Energy From Thorium Discussion Forum

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PostPosted: Feb 27, 2010 6:30 pm 
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Suppose you have a 1 1/2 fluid system with say 30M^3 fuel salt and 60M^3 blanket blanket.

Daily remove 1000 liters from the fuel salt (30 day cycle)
Vacuum distill to remove U (transfer to fuel salt)
send remaining salt to the blanket (fission products, Pa, and all)

Daily move 900 liters from blanket salt to fuel salt

Daily remove 100 liters from the blanket salt (600 day cycle)
Since the blanket salt has been out of fissioning for an extended time the decay heat will be markedly less
(fresh fuel has 7% less offgas & noble metal decay heat this would have 0.08% less offgas decay & noble metal heat).
Vacuum distill to transfer UF4, LiF, BeF2 (and ZrF4, CsF) to fuel salt.
Wait a year or so to let Pa233 decay and heat reduce (now at 0.06% less offgas & noble metals)
add fluorine to move UF3 to UF4
Remove U and Th to fuel salt
Keep remainder on-site for a long time (several decades)
Send to central repository for extracting Pu (and Am, Cm if this reactor burned much pu).

Advantages:
A large blanket serves to recoup more of the neutrons, keeping them from hitting the outside wall.
Fission products in the blanket keep it radioactive making it less of a prolif concern. In fact, much less than typical seed and blanket solid fuel jobs.
Placing the extracted core salt into the blanket means we productively recoup most of the fission product decay heat, without paying extra.
95% of the Pa is generated in the core, if we place the extracted core salt into the blanket where the flux is much smaller and the volume can be larger we lose fewer neutrons to Pa capture but without the complexity of Pa extraction.
If we can guarantee that the blanket and fuel salt have the same density and the level in the blanket and fuel salt are the same then there is no pressure on the wall between them - which would mean no strength is required and if the salts are the same except for U then there is no safety issue if the salts mix. So we could have a doggie door going from the fuel salt to the blanket and vice versa to physically guarantee that the pressures on the two sides of the wall is the same. Instead of a 5 cm thick first wall maybe we could do with a 1 cm thick wall - it only needs to be strong enough to hold up the empty reactor not the massive weight of the fuel salt.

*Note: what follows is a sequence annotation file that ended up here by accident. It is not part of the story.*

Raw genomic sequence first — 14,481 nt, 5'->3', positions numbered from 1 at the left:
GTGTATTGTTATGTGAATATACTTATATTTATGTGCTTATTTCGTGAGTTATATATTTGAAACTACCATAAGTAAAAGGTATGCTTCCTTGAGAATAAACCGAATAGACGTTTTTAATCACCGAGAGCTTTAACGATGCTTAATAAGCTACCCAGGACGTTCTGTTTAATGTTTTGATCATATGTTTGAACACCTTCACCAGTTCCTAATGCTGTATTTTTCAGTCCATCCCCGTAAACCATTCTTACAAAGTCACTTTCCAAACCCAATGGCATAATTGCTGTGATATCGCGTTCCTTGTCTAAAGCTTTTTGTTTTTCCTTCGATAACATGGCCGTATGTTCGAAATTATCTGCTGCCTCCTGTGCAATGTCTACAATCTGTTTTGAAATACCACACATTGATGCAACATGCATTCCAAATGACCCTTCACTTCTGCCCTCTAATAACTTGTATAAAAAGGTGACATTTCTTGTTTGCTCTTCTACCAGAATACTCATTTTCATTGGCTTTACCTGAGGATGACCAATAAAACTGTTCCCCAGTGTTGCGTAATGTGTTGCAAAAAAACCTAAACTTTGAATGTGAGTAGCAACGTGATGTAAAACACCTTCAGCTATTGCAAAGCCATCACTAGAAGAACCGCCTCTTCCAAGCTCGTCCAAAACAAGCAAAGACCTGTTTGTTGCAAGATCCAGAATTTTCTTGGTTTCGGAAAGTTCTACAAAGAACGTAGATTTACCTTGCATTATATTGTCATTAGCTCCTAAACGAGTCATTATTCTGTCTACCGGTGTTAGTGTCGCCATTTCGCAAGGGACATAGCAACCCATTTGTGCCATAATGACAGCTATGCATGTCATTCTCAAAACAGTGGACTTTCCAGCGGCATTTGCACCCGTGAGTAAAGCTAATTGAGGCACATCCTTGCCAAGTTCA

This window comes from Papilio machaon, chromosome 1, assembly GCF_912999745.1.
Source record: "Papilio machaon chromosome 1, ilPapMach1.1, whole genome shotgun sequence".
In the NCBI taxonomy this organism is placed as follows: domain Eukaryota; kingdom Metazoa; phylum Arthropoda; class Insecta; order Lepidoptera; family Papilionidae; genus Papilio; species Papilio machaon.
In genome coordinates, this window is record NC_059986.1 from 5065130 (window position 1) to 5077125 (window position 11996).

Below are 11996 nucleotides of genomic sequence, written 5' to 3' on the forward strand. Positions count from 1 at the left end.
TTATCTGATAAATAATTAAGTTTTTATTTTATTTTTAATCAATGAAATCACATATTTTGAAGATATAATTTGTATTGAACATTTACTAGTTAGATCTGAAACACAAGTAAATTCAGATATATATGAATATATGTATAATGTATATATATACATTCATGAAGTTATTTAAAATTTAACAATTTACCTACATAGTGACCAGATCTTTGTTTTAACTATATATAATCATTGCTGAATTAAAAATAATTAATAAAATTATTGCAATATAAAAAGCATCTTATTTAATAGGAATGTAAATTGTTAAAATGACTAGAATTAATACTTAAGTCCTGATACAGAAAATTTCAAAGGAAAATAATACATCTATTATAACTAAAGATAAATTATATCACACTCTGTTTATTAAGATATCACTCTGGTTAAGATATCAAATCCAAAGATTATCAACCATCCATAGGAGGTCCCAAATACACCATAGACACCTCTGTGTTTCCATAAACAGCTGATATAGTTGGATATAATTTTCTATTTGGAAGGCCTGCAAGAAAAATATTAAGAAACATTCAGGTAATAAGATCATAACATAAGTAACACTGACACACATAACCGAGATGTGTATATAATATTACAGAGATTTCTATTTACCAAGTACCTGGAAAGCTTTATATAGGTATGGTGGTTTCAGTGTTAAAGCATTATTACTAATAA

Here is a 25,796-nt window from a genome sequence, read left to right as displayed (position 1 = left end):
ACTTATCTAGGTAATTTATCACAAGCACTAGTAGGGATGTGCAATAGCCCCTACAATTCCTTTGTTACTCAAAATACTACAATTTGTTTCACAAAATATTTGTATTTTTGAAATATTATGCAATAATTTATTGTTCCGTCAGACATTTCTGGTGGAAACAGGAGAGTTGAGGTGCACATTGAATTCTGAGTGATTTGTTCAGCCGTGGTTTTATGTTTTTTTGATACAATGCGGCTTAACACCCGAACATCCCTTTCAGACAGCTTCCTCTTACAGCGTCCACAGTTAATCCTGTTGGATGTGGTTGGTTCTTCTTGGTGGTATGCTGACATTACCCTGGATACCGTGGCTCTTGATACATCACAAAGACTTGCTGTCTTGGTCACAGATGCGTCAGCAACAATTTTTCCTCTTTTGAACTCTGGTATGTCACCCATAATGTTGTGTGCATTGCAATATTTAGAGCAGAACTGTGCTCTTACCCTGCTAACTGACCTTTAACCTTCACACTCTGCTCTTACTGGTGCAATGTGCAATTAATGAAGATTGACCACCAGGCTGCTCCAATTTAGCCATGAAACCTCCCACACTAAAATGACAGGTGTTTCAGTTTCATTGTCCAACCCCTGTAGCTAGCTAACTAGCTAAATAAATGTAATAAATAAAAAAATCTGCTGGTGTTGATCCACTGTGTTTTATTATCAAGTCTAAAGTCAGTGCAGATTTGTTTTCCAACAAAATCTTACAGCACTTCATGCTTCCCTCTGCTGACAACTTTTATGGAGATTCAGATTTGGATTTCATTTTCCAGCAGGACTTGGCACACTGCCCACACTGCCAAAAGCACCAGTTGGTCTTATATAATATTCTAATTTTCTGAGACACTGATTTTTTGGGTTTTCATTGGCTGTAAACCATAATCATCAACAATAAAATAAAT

Disadvantages:
We have to buy more salt - but we reduce the fission product storage heat load by a factor of six, so we will save on the cooling system for fission products.


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PostPosted: Feb 28, 2010 6:26 pm 
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Location: Teesside, UK
The only confounding factor I can think of at the moment is the possible suppression of UF4 vapour pressure in fluoride salt mixtures. The ideal (as in gas) case is vapour pressure(X) = (vapour pressure of pure X).(mole fraction of X in mix). For ZrF4 in LiF or particularly NaF salts, the Zr vapour pressure is far less than the ideal case, due to formation of various xLiF.yZrF4 compunds. UF4 may be similar, but I haven't found anything yet on the vapour composition above FLiBe-UF4. This old paper suggests there are some LiF-UF4 compounds in FLiBe-UF4, but gives no vapour data. Any difficulties in separating UF4 from the carrier salt don't much matter for ordinary reprocessing, as you always want to put all the U and as much carrier salt as possible straight back into the core together. For your suggestion here, some further method, such as fluorination or an electrochemical process, may be needed to improve the split of U from carrier or you end up with too much carrier in the core and not enough in the blanket.


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PostPosted: Feb 28, 2010 7:04 pm 
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Joined: Jul 28, 2008 10:44 pm
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Here I'm transferring 1000 liters per day from core to blanket after ideally removing all U and nothing else.
Second, I'm transferring 100 liters per day of cleaned salt (everything but Pu and fission products) to the fuel salt.

Going from core to blanket:
If the U is stubborn, then I end up removing some Zr, and Cs too. This would result in the core salt being richer in Zr, and Cs than the blanket salt.
If it is very stubborn, then I end up also removing some LiF and BeF2. This would result in the core salt being richer in Li and Be than the blanket.

Going from blanket (and storage) to core:
We are trying to send everything and certainly the uranium will be all gone before we get much of the Th out so this isn't an issue. Likewise for Li, and Be. It is probable that we do not all of the thorium extracted and send some of it to decades storage. This will require some makeup Th.

So it is possible that the core salt ends up being richer in Zr, Cs, Li, and Be compared to the blanket.
I'd like to keep the processing to simple vacuum distilling if possible.
We may be able to compensate if we split the vacuum distilling for 100 liters/day from blanket to fuel into two steps.
First U goes to the core, second, we extract Zr, Cs, Li, and Be and split core/blanket as it needed to keep the proper balance. With this we should be able to keep the salts balanced.


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